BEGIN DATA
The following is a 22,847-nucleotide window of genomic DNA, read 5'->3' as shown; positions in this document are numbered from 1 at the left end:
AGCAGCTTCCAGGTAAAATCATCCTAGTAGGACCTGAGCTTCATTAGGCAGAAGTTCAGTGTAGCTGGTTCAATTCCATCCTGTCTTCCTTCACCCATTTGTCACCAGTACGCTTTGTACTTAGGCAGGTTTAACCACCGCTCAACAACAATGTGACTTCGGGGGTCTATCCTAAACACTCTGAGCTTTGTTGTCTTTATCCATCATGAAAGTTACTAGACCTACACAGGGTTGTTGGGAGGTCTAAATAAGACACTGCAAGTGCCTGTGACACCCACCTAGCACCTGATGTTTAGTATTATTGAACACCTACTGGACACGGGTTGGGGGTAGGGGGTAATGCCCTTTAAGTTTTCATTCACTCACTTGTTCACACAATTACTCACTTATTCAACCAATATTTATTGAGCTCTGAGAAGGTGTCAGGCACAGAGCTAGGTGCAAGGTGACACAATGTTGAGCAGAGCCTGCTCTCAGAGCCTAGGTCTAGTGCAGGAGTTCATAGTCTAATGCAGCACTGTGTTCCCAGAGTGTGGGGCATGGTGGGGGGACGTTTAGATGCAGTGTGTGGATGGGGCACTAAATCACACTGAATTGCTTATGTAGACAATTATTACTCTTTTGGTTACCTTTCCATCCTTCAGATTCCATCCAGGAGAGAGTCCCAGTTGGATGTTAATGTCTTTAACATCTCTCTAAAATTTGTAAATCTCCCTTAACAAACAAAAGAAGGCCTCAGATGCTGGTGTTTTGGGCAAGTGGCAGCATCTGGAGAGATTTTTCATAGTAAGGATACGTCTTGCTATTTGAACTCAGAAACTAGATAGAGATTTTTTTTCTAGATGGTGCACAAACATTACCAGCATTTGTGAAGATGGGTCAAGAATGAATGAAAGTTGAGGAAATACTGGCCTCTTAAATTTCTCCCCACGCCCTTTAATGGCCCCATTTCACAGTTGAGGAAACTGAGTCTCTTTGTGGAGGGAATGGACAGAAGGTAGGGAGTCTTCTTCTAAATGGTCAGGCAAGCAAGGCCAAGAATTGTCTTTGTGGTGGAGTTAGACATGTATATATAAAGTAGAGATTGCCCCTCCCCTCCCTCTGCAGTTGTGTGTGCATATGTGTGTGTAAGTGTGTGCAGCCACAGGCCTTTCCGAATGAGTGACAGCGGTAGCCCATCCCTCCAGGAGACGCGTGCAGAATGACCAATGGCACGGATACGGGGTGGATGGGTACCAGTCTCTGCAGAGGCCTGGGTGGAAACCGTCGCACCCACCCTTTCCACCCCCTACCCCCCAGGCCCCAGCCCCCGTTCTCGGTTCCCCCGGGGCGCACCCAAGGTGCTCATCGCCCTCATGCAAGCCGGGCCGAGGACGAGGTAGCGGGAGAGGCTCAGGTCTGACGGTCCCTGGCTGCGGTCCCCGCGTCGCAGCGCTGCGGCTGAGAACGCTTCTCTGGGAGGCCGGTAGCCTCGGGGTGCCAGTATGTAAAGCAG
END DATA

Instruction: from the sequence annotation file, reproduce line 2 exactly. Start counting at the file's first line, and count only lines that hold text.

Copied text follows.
AGCAGCTTCCAGGTAAAATCATCCTAGTAGGACCTGAGCTTCATTAGGCAGAAGTTCAGTGTAGCTGGTTCAATTCCATCCTGTCTTCCTTCACCCATTTGTCACCAGTACGCTTTGTACTTAGGCAGGTTTAACCACCGCTCAACAACAATGTGACTTCGGGGGTCTATCCTAAACACTCTGAGCTTTGTTGTCTTTATCCATCATGAAAGTTACTAGACCTACACAGGGTTGTTGGGAGGTCTAAATAAGACACTGCAAGTGCCTGTGACACCCACCTAGCACCTGATGTTTAGTATTATTGAACACCTACTGGACACGGGTTGGGGGTAGGGGGTAATGCCCTTTAAGTTTTCATTCACTCACTTGTTCACACAATTACTCACTTATTCAACCAATATTTATTGAGCTCTGAGAAGGTGTCAGGCACAGAGCTAGGTGCAAGGTGACACAATGTTGAGCAGAGCCTGCTCTCAGAGCCTAGGTCTAGTGCAGGAGTTCATAGTCTAATGCAGCACTGTGTTCCCAGAGTGTGGGGCATGGTGGGGGGACGTTTAGATGCAGTGTGTGGATGGGGCACTAAATCACACTGAATTGCTTATGTAGACAATTATTACTCTTTTGGTTACCTTTCCATCCTTCAGATTCCATCCAGGAGAGAGTCCCAGTTGGATGTTAATGTCTTTAACATCTCTCTAAAATTTGTAAATCTCCCTTAACAAACAAAAGAAGGCCTCAGATGCTGGTGTTTTGGGCAAGTGGCAGCATCTGGAGAGATTTTTCATAGTAAGGATACGTCTTGCTATTTGAACTCAGAAACTAGATAGAGATTTTTTTTCTAGATGGTGCACAAACATTACCAGCATTTGTGAAGATGGGTCAAGAATGAATGAAAGTTGAGGAAATACTGGCCTCTTAAATTTCTCCCCACGCCCTTTAATGGCCCCATTTCACAGTTGAGGAAACTGAGTCTCTTTGTGGAGGGAATGGACAGAAGGTAGGGAGTCTTCTTCTAAATGGTCAGGCAAGCAAGGCCAAGAATTGTCTTTGTGGTGGAGTTAGACATGTATATATAAAGTAGAGATTGCCCCTCCCCTCCCTCTGCAGTTGTGTGTGCATATGTGTGTGTAAGTGTGTGCAGCCACAGGCCTTTCCGAATGAGTGACAGCGGTAGCCCATCCCTCCAGGAGACGCGTGCAGAATGACCAATGGCACGGATACGGGGTGGATGGGTACCAGTCTCTGCAGAGGCCTGGGTGGAAACCGTCGCACCCACCCTTTCCACCCCCTACCCCCCAGGCCCCAGCCCCCGTTCTCGGTTCCCCCGGGGCGCACCCAAGGTGCTCATCGCCCTCATGCAAGCCGGGCCGAGGACGAGGTAGCGGGAGAGGCTCAGGTCTGACGGTCCCTGGCTGCGGTCCCCGCGTCGCAGCGCTGCGGCTGAGAACGCTTCTCTGGGAGGCCGGTAGCCTCGGGGTGCCAGTATGTAAAGCAG